This is the maintenance schedule and associated service intervals for the Honda CB650R.
This maintenance schedule applies to the Honda CB650R from launch (2019) until today. It’s quite similar to the CBR650R, which has the same underlying internals.
The CB650R is a naked bike comes is a middleweight motorcycle in the “Neo Sports” category, along with the larger CB1000R and the smaller CB300R.
The Honda CB650R isn’t just a reskinned CB650F from which it took over duty. The engine and suspension were also reworked, making altogether a much more compelling motorcycle. It revs higher, and feels a lot tauter.
The CB650R has a 649cc liquid-cooled inline four-cylinder engine that produces 70 kW (95 CV / 94 bhp) at 10000 rpm and 63 Nm (46 ft-lb) of torque at 8500 rpm. It’s paired with a 6-speed manual transmission and a chain final drive. It comes with ABS and traction control (Honda Selectable Torque Control).
In some markets, the Honda CB650R is available in de-tuned format to make it available for learner riders. Don’t fear — the maintenance schedule (and parts needed) for the LAMS or A2-compliant version is the same.
In 2021, Honda updated the CB650R with improved front suspension — Showa Separate Function Big Piston forks, plus a EURO5 compliant engine. Honda made a few small tweaks too, like more forward-set handlebars, an improved dash, and a USB C socket under the seat.
This was originally published 13 Dec 2020, but has since been significantly updated.
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Honda CB650R Service Intervals
Like many Honda motorcycles, the Honda CB650R has 4000 mile / 6400 km service intervals. At every service, change the engine oil and do a host of checks, listed below.
The major valve inspection service interval for the CB650R is every 24000 miles or 38400 km — very wide.
Aside from those, make sure you keep the coolant in the CB650R fresh, as well as the brake fluid.
What you need to service the Honda CB650R — Parts and Tools
If you’re servicing your CB650R, aside from general motorcycle maintenance tools, you’ll need a few specific parts.
|Part||Honda CB650R/CBR650R spec|
|Engine oil||Honda recommends SAE 10W-30, JASO T 903 standard MA, like Pro Honda GN4 10W-30, which is very available and affordable. Use a torque wrench to tighten the bolt to 30 Nm (22 lb-ft).|
|Oil filter||Honda’s standard part number for the oil filter is 15410-MFJ-D01 (for many motorcycles). Tighten it to 26 Nm (19 lb-ft). You can also use Hiflofiltro HF204RC (better quality) for the oil filter.|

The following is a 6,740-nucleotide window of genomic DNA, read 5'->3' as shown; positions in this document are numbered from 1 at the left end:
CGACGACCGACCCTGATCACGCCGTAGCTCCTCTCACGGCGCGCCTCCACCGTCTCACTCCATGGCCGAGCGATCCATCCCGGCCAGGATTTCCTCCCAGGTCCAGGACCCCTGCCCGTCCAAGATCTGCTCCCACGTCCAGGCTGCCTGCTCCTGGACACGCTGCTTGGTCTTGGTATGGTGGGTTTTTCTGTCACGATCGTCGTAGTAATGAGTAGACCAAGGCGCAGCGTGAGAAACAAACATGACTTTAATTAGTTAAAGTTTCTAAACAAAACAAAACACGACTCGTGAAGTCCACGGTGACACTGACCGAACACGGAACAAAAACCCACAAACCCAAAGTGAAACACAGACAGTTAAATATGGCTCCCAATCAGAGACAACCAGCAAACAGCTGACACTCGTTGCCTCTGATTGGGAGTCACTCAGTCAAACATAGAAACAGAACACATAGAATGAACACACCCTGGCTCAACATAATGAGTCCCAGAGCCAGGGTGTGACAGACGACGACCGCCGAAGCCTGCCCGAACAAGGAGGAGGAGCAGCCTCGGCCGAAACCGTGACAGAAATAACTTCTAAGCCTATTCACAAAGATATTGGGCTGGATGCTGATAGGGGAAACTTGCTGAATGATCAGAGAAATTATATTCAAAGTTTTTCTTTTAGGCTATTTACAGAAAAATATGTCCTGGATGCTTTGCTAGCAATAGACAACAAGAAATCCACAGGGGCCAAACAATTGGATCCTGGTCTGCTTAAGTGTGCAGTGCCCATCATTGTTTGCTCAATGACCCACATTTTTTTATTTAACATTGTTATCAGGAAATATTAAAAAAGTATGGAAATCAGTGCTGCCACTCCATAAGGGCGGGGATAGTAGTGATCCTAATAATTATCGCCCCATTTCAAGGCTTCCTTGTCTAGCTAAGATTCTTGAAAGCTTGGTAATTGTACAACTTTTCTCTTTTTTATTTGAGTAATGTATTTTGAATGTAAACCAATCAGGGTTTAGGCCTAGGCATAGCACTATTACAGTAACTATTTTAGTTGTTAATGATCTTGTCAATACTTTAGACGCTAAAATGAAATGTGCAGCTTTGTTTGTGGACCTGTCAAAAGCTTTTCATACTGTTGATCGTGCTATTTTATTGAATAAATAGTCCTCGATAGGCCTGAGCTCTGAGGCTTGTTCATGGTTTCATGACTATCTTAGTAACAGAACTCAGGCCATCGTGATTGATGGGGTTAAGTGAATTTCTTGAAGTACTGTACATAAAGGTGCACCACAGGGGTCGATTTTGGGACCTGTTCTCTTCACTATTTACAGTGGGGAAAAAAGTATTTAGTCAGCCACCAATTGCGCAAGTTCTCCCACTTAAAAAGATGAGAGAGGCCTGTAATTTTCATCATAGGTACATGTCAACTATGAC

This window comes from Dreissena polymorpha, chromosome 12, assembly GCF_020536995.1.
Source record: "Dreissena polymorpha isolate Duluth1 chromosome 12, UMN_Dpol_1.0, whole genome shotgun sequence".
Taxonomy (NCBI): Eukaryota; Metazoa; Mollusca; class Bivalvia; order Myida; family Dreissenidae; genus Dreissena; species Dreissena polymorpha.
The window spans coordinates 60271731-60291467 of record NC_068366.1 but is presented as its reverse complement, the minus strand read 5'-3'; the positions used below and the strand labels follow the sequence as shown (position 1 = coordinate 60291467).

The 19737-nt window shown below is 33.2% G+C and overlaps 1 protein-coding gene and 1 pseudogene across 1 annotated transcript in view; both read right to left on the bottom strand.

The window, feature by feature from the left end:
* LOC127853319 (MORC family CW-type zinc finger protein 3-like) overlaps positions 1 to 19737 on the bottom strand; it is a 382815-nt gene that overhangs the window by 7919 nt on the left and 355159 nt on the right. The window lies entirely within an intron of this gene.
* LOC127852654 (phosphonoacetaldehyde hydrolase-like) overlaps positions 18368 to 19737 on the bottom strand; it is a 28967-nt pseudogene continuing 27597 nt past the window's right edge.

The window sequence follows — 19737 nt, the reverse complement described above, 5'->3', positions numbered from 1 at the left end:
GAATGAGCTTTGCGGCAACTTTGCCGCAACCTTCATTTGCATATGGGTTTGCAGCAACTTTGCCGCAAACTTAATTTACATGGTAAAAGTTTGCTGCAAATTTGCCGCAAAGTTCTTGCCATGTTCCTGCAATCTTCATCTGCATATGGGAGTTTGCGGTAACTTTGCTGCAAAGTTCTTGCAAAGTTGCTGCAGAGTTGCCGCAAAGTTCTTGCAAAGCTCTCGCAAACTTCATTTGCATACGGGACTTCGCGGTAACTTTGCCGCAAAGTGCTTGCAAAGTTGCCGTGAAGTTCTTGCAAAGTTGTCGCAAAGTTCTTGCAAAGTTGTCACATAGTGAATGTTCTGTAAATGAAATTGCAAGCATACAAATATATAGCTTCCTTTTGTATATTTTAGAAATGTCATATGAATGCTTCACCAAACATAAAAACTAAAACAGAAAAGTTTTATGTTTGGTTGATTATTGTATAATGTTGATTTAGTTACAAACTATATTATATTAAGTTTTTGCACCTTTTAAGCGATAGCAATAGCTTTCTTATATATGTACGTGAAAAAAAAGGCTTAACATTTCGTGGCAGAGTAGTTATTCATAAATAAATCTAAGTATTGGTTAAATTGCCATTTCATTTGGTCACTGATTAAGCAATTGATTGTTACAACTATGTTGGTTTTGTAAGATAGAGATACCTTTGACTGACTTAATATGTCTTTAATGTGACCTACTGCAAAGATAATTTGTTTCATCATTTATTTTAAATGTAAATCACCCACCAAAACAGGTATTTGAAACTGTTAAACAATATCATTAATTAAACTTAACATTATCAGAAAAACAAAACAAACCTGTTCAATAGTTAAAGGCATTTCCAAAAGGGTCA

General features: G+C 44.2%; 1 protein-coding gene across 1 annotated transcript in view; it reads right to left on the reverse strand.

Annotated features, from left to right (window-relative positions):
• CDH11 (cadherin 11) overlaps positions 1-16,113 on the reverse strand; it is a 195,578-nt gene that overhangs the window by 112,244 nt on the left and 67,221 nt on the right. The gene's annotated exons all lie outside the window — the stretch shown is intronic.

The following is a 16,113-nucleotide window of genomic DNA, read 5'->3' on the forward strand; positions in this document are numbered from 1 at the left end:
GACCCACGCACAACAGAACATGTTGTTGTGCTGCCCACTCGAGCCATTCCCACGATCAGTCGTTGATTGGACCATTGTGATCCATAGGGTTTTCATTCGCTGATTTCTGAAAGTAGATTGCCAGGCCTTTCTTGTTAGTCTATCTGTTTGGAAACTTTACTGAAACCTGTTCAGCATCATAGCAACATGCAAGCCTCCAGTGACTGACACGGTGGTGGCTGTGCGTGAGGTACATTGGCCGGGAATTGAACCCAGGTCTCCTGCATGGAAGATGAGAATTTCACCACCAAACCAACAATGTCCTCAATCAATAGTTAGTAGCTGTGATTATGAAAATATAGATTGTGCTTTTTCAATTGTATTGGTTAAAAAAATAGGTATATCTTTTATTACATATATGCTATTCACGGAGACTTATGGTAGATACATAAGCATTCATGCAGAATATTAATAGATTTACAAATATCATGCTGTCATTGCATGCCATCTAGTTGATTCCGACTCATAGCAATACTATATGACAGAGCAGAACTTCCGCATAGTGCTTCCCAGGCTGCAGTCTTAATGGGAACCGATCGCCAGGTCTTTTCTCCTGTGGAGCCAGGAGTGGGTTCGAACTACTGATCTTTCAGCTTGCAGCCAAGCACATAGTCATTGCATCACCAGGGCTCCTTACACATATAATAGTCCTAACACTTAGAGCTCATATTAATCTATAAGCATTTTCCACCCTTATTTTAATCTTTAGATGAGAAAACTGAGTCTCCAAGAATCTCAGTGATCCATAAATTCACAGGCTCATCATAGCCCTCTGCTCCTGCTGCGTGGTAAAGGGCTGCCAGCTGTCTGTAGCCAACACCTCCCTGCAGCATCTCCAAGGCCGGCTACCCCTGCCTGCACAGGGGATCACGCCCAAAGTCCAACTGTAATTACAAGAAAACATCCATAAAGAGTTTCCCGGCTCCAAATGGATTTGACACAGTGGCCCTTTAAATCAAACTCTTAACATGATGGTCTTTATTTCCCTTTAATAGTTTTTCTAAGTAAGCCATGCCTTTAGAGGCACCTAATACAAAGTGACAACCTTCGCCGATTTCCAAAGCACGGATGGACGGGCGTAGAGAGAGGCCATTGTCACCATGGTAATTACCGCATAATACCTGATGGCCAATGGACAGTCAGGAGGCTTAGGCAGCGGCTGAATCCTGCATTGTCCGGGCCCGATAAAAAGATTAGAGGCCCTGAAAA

|Engine coolant||Use Honda Long-life Coolant, which is based on ethylene glycol.|
|Spark Plugs||Use NGK IMR9E-9HES. This is what the manual suggests. Make sure it’s gapped correctly to 0.8-0.9mm (get a gapping tool) and torqued correctly (use a torque wrench).|
|Air filter||Honda OEM part number is 17210-MKN-D50. You can also get the K&N equivalent, HA-6414.|
|Brake fluid||Honda recommends Honda DOT 4.|
|Brake pads||For the front, you need two pairs of brake pads (OEM: 06455-MKN-D51, EBC: FA679HH), and for the rear you need one (OEM: 06435-MGZ-J01, EBC: FA496HH). (Here’s a combined CB650R/CBR650R brake pad change kit.)|
Honda CB650R Maintenance Schedule
Below is the maintenance schedule for the Honda CB650R.
Service intervals for the Honda CB650R are
- A minor service every 4000 mi (6 400 km), involving just inspecting things
- An oil change service every 8000 mi (12 800 km), with more inspections
- A valve inspection service every 24 000 mi (38 400) km. This is a very wide valve service interval.
Honda includes “difficulty levels” of adjustments in the manual. Basically the recommend that you wheels/tires and suspension serviced by a mechanic. But you can do everything else if you’re a competent home mechanic.
Honda also labels changing brake fluid and radiator fluid as requiring “mechanical skill”.
- I: Inspect and clean, adjust, lubricate, or replace, if necessary
- R: Replace
- L: Lubricate
- C: Clean
|x 1000 mi||4||8||12||16||20||24|
|x 1000 km||6.4||12.8||19.2||25.6||32||38.4||Every|
|Engine Oil (Pro Honda GN4)||R||R||R||1 year|
|Engine Oil Filter (HF204RC)||R|
|Air Cleaner (HA-6414)||R||R||Service more often if riding in wet/dust.|
|Spark Plug (IMR9E-9HES)||I||32000 mi (51200 km): R|
|Cooling System (leaks, condition)||I||I||I|
|Radiator Coolant (level check)||I||I||I||Replace every 3 years|
|Brake Fluid (Honda DOT 4)||I||I||I||I||I||I||2 years|
|Brake Pads Wear||I||I||I||I||I||I|